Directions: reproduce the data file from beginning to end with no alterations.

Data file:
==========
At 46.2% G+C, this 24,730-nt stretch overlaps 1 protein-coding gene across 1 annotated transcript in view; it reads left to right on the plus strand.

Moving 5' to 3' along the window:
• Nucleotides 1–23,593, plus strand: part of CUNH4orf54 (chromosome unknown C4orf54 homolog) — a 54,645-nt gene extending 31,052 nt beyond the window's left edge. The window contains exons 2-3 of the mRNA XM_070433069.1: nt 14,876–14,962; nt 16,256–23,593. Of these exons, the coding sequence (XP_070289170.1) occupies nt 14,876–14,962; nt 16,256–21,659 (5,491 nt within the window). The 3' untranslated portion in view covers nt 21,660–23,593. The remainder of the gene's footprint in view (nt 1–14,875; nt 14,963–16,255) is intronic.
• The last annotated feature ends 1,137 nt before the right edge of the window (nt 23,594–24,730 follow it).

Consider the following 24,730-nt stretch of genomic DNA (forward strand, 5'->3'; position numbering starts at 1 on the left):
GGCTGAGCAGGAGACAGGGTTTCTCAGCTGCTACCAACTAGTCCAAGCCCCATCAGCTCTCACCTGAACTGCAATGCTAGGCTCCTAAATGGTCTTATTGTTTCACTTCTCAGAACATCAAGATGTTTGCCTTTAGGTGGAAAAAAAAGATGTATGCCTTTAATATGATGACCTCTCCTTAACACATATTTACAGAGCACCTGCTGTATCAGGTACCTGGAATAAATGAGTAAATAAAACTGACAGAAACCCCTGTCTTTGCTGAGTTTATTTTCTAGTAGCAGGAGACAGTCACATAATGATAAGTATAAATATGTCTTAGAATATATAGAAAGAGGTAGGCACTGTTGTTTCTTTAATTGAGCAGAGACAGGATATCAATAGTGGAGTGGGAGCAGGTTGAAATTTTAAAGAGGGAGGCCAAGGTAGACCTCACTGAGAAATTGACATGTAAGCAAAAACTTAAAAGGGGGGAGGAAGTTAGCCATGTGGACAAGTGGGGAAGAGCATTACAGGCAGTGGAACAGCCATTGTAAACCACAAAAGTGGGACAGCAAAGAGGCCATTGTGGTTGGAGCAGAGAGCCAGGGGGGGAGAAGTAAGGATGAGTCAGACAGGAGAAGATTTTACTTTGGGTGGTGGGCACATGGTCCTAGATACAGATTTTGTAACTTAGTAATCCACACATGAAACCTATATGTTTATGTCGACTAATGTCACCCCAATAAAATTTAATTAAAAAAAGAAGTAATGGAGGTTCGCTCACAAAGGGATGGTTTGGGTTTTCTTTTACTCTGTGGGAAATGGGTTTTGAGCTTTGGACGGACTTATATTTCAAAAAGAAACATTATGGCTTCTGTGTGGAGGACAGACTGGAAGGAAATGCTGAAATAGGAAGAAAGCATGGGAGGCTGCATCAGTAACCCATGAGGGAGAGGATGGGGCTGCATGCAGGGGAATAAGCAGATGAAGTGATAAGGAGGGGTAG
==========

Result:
At 46.2% G+C, this 24,730-nt stretch overlaps 1 protein-coding gene across 1 annotated transcript in view; it reads left to right on the plus strand.

Moving 5' to 3' along the window:
• Nucleotides 1–23,593, plus strand: part of CUNH4orf54 (chromosome unknown C4orf54 homolog) — a 54,645-nt gene extending 31,052 nt beyond the window's left edge. The window contains exons 2-3 of the mRNA XM_070433069.1: nt 14,876–14,962; nt 16,256–23,593. Of these exons, the coding sequence (XP_070289170.1) occupies nt 14,876–14,962; nt 16,256–21,659 (5,491 nt within the window). The 3' untranslated portion in view covers nt 21,660–23,593. The remainder of the gene's footprint in view (nt 1–14,875; nt 14,963–16,255) is intronic.
• The last annotated feature ends 1,137 nt before the right edge of the window (nt 23,594–24,730 follow it).

Consider the following 24,730-nt stretch of genomic DNA (forward strand, 5'->3'; position numbering starts at 1 on the left):
GGCTGAGCAGGAGACAGGGTTTCTCAGCTGCTACCAACTAGTCCAAGCCCCATCAGCTCTCACCTGAACTGCAATGCTAGGCTCCTAAATGGTCTTATTGTTTCACTTCTCAGAACATCAAGATGTTTGCCTTTAGGTGGAAAAAAAAGATGTATGCCTTTAATATGATGACCTCTCCTTAACACATATTTACAGAGCACCTGCTGTATCAGGTACCTGGAATAAATGAGTAAATAAAACTGACAGAAACCCCTGTCTTTGCTGAGTTTATTTTCTAGTAGCAGGAGACAGTCACATAATGATAAGTATAAATATGTCTTAGAATATATAGAAAGAGGTAGGCACTGTTGTTTCTTTAATTGAGCAGAGACAGGATATCAATAGTGGAGTGGGAGCAGGTTGAAATTTTAAAGAGGGAGGCCAAGGTAGACCTCACTGAGAAATTGACATGTAAGCAAAAACTTAAAAGGGGGGAGGAAGTTAGCCATGTGGACAAGTGGGGAAGAGCATTACAGGCAGTGGAACAGCCATTGTAAACCACAAAAGTGGGACAGCAAAGAGGCCATTGTGGTTGGAGCAGAGAGCCAGGGGGGGAGAAGTAAGGATGAGTCAGACAGGAGAAGATTTTACTTTGGGTGGTGGGCACATGGTCCTAGATACAGATTTTGTAACTTAGTAATCCACACATGAAACCTATATGTTTATGTCGACTAATGTCACCCCAATAAAATTTAATTAAAAAAAGAAGTAATGGAGGTTCGCTCACAAAGGGATGGTTTGGGTTTTCTTTTACTCTGTGGGAAATGGGTTTTGAGCTTTGGACGGACTTATATTTCAAAAAGAAACATTATGGCTTCTGTGTGGAGGACAGACTGGAAGGAAATGCTGAAATAGGAAGAAAGCATGGGAGGCTGCATCAGTAACCCATGAGGGAGAGGATGGGGCTGCATGCAGGGGAATAAGCAGATGAAGTGATAAGGAGGGGTAG